Ancient Heart was an important part of my childhood, because it was one of the first new records I ever heard.
Nearly all the music I remember from my years as a little girl was old music by the time I arrived on the scene in 1981. If I had been able to identify historical patterns at that early age, I would have surmised that jazz became obsolete after Bitches Brew, and that the only rock ‘n’ roll bands still alive were The Ramones and The Pretenders. My father considered 80’s music a vast wasteland, a viewpoint I generally share. He was so desperate to hear something new that at one point that he gave into nostalgic impulses and bought Paul Simon’s Graceland. After a few spins, he traded in his barely used copy for a Japanese import version of Help!. While I became fond of certain 80’s albums like Purple Rain and certain artists like The Replacements and Pixies, my father continues to boycott the music of the Reagan Revolution to this day, with the single exception of Ancient Heart.
I remember the album well because dad played it to death for at least a month, breaking the pattern of constant rotation on the home stereo. He was very excited about it, like he couldn’t believe what he was hearing and had to play it over and over again to assure himself that this new music really was good. I liked it, too, especially the song “World Outside Your Window.” When it came on, I would lift my seven-year-old body onto the couch, look outside from our living room window and sing along. I didn’t quite get the lyrics, so most of it was, “la, la, la, la, la, la, THE WORLD OUTSIDE YOUR WINDOW THE WORLD OUTSIDE YOUR WINDOW isn’t free.” I remember trying to master the line “that feeling of redemption,” but when I asked my mother what redemption meant, she said it didn’t apply to children, so it didn’t matter.
I didn’t find out about redemption until a Christian girl friend tried to explain it to me in my teens. I thought it was the silliest concept I’d ever heard.
My mother finally put the kibosh on 24/7 Tanita Tikaram and she appeared only occasionally in the rotation after that. She came back into my life during my teens when I was trying to become a semi-competent punk guitarist. The annual family holiday bash was coming up and somehow I got it into my head that I would learn how to play and sing “World Outside My Window” so I could surprise my father with it when we all gathered ’round to raise our voices in song on New Year’s Eve. I learned the chords on my cheap-ass Strat, then borrowed a friend’s acoustic guitar for a couple of months so I could really do the song justice. On the big night, when it was my turn to suggest a song, I announced to the gathering that I had a special song I wanted to sing for my father. Everybody went “Aww,” then someone called out, “Where the hell is he?” I scanned the faces in the room and nope, no dad. My mother shrugged her shoulders, then one of my uncles got up and decided to take a look around the house.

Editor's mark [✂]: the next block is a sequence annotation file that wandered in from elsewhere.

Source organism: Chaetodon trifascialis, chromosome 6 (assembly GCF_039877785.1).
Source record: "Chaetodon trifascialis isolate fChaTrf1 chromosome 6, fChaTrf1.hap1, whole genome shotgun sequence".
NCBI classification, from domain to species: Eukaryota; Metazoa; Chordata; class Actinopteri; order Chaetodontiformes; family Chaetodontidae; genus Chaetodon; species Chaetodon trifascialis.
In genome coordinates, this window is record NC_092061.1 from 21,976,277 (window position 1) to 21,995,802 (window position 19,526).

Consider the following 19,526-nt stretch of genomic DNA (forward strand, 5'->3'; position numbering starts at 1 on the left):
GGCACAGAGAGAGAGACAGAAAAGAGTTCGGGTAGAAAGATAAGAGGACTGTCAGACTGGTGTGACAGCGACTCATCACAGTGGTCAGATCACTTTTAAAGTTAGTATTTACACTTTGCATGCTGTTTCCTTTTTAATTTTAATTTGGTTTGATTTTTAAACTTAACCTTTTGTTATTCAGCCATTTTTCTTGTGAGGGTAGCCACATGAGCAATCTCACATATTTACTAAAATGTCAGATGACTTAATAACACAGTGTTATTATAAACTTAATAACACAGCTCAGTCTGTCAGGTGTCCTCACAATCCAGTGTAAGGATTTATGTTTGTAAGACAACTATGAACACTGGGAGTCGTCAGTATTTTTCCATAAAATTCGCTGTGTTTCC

He came back a few minutes later and said, “You can forget about your father, dearie. He’s dead drunk and passed out on mother’s bed. I gave him a few kicks, nothing. He’s not wakin’ up ’til Valentine’s Day.”
I got my revenge by playing the song anyway, a performance that the besotted assemblage pronounced as one for the ages. It became sort of a legend in the family, and everyone would tease my father about it. “Oh, you’ll never hear a lovelier song than the one your girl played that night,” they’d crow. My father has begged my forgiveness and asked me to please, please, please play it for him, but I always respond with, “You snooze, you lose, dude. Literally.” My mother always smiles with approval, proud that her lessons on how to handle a man were so fully embraced by her daughter.
Ancient Heart was Tanita Tikaram’s first album, and at the ripe old age of nineteen, she was in that phase of life where one is in the middle of differentiating oneself from the family of origin and its traditions. The opening track, “Good Traditions” deals with one’s place in the family and the feeling that Patti Smith expressed in some of her early songs—that feeling of “how the hell did I wind up with these people?”
There is a good tradition of love and hate stayin’ by the fireside
There’s a good tradition of love and hate stayin’ by the fireside
An’ though the rain may fall, your father’s calling you
You still feel safe inside
An’ though your Ma’s too proud, your brother’s ignoring you
You still feel safe inside
Oh, was this solo?
Was this yesterday?
Was this true for you?
‘Cause while all the rest have taken time, this didn’t mean a lot for you
The dichotomy of security and insecurity that develops as the soul matures is so exquisitely captured here that one has to conclude that either Tanita is an “ancient heart” as she defined herself in the next track, or that she was an unusually reflective teenager who had the presence of mind to step back from experience and process it with penetrating insight. The rather light feeling of the typically overdone 80’s arrangement is not the best fit for the depth of her lyrics, but Tanita Tikaram’s deep, distinctive voice and her confident delivery overcome the production gloss supplied by Rod Argent and Peter Van Hooke. I will give kudos to Helen O’Hara for a superb turn on the violin; I only wish that Argent and Van Hooke had cut out half the stuff they piled onto this track so we could appreciate it even more. “Good Tradition” establishes a pattern that runs through the album: while the producers seemed to bend over backwards filling the sound field with distractions, Tanita Tikaram’s voice is so compelling that she always manages to defeat their nefarious attempts to draw attention to themselves.
The arrangement for the melancholy and reflective “Cathedral Song” is more supportive, especially Mitch Dalton’s lovely counterpoint guitar. Tanita’s phrasing and command of dynamics is breathtaking, alternately wavering between hope and hopelessness, supporting the inherent soul-level contradictions expressed in the lyrics. The narrator is in a push-pull, run away/run towards relationship, all while trying to let go of a life that she knows is a dead-end street: